Analysis Of Langston Hughes 's I, Too

1077 WordsNov 5, 20155 Pages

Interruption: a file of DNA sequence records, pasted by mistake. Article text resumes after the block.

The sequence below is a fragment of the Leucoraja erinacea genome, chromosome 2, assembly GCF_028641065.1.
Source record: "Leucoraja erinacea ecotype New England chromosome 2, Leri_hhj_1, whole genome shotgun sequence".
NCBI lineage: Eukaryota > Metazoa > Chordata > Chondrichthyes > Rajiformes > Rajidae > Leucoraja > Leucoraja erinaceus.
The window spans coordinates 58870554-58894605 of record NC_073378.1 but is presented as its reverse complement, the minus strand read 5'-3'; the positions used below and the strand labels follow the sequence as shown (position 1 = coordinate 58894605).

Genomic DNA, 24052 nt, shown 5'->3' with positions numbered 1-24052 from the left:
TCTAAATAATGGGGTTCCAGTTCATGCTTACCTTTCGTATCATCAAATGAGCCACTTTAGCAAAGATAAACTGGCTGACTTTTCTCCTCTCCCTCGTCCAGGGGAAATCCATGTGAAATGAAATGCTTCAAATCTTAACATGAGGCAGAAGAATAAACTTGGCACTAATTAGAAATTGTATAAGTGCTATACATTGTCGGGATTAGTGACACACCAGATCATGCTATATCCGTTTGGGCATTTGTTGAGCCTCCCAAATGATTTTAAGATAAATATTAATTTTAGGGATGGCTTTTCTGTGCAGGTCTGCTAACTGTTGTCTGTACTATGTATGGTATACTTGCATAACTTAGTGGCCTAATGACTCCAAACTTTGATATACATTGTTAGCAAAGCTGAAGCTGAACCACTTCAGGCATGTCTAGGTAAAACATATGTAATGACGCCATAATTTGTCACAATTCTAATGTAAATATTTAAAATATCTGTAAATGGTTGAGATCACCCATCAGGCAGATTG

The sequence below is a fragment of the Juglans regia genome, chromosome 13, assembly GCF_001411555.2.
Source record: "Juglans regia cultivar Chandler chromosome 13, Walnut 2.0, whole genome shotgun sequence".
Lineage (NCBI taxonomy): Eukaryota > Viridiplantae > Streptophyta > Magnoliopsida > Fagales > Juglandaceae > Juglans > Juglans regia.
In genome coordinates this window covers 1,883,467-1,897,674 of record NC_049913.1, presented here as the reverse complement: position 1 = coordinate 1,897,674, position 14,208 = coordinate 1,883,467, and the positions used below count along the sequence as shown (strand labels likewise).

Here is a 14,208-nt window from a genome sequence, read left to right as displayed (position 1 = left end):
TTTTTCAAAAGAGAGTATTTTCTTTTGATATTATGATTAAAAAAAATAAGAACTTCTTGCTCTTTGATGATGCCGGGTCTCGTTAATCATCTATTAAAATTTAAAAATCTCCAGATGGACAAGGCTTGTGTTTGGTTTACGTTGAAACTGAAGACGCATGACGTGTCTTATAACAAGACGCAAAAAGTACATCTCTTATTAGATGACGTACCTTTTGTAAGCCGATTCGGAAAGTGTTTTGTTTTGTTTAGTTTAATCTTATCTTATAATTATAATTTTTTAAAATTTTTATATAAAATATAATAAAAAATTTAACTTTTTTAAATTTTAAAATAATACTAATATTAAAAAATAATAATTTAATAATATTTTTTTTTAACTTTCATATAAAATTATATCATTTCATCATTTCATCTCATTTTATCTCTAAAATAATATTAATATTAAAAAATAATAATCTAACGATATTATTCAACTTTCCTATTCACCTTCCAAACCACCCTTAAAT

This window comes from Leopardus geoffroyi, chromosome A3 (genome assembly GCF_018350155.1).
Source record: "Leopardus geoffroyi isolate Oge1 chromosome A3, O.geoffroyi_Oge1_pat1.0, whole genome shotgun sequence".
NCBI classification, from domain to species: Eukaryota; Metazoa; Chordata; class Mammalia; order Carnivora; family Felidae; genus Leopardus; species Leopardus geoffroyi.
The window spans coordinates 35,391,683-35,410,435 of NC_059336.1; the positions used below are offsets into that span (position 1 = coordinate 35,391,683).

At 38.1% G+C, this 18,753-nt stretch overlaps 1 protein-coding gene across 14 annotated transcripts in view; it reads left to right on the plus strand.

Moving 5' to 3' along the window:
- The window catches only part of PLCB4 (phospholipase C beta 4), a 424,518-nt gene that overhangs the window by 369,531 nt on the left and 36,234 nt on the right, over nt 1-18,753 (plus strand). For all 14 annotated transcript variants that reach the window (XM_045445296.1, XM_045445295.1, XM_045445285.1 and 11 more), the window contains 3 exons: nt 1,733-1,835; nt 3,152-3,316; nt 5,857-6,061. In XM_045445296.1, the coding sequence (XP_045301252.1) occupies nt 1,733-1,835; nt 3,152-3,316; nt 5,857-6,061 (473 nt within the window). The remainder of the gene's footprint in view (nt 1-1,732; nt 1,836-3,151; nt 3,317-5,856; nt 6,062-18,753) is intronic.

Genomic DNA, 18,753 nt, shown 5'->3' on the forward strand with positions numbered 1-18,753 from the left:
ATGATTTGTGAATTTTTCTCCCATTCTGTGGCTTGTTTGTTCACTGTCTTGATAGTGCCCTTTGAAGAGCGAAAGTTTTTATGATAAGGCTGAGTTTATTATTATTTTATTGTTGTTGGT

Alejandra Rodriguez D. Rodriguez DIRW 0401.105 3 November 2015 Justice for Equality “One nation, under God, indivisible, with liberty, and justice for all” (4 USC Sec. 4). In America every human being should have the right for justice. Black, Asian, Hispanic, Indian, and other races should all be equal. Working hard, getting an education, and fighting for what is right are what make a true American. In “I, Too,” Langston Hughes discusses the theme of racial equality through the use of metaphor, symbolism, and imagery. Langston Hughes was born on February 1, 1902 in Joplin, Missouri. Hughes parents James Hughes and Carrie Langston divorced because James studied law and was denied permission by the all-white examining board to take the Oklahoma Territory exam. James Hughes decided to move to Mexico to practice law freely. Carrie Langston moved to Lawrence to find an opportunity to work and Hughes lived with his grandmother Mary Langston. Hughes faced racism, discrimination, segregation, and equality in the 20th century. Hughes got involved with the Harlem Renaissance to shape a movement that will thrust Harlem to the world to show its artistic and literary value. Hughes shared his love of poetry to African Americans so that they can read and learn about the situations that every African American is facing. (Miller 23-29) What’s interesting is that after the Civil War, Walt Whitman one of America’s most influential poets wrote a poem called “I Hear America Sing.” In
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